●However, a program that reduces readmissions does not necessarily reduce direct costs. In a prospective study of a nurse-led transitional-care program for patients with HF being discharged from a hospital in the United States, thirty-day readmissions, lengths of stay, and 60-day direct costs were compared with those for HF patients concurrently discharged from other hospitals within the same health care system . The program was associated with a 48 percent decrease in 30-day readmissions but had little impact on direct costs to the health care system over 60 days and, under the existing Medicare reimbursement system, had a negative impact on hospital revenue.
Studies of individual components of discharge support have not shown a clear reduction in HF readmissions. Examples include:
●An observational study of 16,791 patients hospitalized with HF at 150 hospitals found that meeting the discharge instruction requirement set by the Centers for Medicare and Medicaid Services (CMS) had no relationship to one-year cardiovascular readmission .
●Similarly, an observational study of 2222 hospitals found no association between hospital-level performance on the CMS discharge instruction measure and 30-day readmission rates for patients admitted with HF .
Studies of discharge support in the general medical population (not limited to HF) are discussed separately. (See "Hospital discharge and readmission", section on 'Multiple interventions'.)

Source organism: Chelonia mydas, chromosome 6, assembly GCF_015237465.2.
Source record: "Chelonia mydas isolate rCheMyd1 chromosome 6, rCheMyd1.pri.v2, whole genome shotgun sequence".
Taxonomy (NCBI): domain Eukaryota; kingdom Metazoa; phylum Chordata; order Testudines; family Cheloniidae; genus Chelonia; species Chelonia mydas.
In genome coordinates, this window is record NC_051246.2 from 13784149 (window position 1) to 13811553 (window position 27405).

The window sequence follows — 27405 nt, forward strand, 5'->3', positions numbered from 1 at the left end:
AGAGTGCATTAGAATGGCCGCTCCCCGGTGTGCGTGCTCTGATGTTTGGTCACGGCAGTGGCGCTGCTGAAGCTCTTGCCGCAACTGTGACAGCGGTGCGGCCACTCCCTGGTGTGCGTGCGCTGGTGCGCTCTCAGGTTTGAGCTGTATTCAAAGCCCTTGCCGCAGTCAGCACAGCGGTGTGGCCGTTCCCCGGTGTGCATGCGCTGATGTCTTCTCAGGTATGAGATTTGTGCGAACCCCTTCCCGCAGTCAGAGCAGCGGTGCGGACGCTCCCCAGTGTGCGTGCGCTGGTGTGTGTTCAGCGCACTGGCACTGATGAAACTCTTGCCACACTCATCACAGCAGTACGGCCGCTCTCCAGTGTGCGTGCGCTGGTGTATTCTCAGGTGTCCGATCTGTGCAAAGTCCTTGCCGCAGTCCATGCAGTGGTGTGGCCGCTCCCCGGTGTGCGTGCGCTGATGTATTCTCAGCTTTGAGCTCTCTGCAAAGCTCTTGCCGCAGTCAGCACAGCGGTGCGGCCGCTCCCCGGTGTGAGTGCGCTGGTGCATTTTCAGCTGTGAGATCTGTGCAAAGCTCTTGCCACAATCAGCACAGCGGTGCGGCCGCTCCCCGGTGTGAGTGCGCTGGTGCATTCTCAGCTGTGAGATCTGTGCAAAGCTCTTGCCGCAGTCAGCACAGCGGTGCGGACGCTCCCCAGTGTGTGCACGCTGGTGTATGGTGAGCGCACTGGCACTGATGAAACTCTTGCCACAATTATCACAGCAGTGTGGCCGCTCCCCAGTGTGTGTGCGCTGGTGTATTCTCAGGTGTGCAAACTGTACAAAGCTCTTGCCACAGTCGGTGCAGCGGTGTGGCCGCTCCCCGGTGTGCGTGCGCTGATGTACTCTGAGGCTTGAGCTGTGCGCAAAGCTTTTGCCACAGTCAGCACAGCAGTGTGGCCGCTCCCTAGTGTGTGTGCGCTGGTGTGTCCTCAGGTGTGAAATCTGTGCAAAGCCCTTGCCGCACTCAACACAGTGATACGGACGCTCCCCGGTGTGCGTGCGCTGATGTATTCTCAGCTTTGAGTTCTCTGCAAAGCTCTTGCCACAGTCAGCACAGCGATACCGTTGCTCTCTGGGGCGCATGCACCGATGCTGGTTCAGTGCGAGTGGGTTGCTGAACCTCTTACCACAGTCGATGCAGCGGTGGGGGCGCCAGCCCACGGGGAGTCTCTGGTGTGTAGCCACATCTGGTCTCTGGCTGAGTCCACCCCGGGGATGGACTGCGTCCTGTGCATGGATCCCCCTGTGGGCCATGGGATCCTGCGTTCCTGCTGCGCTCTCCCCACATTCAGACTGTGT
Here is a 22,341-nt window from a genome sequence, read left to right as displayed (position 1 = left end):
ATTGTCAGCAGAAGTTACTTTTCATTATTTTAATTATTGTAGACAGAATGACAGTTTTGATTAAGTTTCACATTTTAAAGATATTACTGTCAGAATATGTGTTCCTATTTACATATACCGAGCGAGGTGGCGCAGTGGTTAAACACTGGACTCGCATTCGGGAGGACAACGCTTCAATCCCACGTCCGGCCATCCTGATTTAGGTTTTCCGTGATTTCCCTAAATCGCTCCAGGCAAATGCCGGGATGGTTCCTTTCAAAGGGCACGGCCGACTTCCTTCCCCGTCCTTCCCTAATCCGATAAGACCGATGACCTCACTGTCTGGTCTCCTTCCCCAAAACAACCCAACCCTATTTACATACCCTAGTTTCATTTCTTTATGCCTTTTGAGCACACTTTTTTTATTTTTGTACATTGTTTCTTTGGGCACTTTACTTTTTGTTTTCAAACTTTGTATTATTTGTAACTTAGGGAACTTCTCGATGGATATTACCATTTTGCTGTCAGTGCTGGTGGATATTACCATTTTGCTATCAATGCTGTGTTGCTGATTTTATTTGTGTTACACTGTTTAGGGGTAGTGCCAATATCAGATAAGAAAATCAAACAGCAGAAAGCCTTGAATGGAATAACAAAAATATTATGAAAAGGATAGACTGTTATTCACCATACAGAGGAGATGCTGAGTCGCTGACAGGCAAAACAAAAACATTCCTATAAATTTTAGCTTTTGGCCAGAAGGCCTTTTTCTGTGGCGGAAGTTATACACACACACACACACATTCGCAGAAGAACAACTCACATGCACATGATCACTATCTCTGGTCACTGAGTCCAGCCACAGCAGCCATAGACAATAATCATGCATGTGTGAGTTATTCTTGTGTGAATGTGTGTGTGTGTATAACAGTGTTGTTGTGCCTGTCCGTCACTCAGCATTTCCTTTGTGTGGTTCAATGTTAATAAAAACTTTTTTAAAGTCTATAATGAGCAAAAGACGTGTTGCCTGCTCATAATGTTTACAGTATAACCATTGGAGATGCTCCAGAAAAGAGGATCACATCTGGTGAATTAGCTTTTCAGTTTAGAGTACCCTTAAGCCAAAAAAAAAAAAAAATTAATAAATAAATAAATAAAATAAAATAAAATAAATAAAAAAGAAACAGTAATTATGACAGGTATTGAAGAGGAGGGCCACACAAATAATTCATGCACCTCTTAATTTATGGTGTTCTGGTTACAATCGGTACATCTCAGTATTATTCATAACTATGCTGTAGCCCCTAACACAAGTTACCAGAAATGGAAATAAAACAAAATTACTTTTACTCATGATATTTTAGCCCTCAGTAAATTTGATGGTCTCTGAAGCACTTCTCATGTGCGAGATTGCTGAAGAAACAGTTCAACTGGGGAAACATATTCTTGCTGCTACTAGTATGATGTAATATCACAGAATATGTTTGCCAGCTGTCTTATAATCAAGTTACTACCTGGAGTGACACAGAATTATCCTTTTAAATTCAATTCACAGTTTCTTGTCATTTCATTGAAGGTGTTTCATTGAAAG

Early follow-up — Although prospective data are lacking, observational data suggest that an early follow-up appointment may reduce the risk of HF readmission. The value of an early appointment may depend on the quality of care at the visit, which may be affected by the information available to the provider. An appointment may be necessary but not sufficient to reduce risk. Ideally, assessment should take place within one to two weeks after discharge to reassess fluid status, review and adjust medications, plan additional testing if needed, and provide further patient education . Since this strategy might not be feasible for all of the many patients hospitalized for HF, particular focus for early follow-up should be targeted to patients who are at increased risk for early decompensation (eg, low systolic blood pressure, prolonged QRS duration, renal dysfunction, elevated natriuretic peptide level, elevated troponin levels, hyponatremia, or other comorbidities).
An observational study of 30,136 patients with HF found that hospitals in the lowest quartile of early postdischarge physician follow-up (that is, hospitals whose patients were least likely to have follow-up within seven days) had a 3 percent higher 30-day readmission rate than the other 75 percent of hospitals .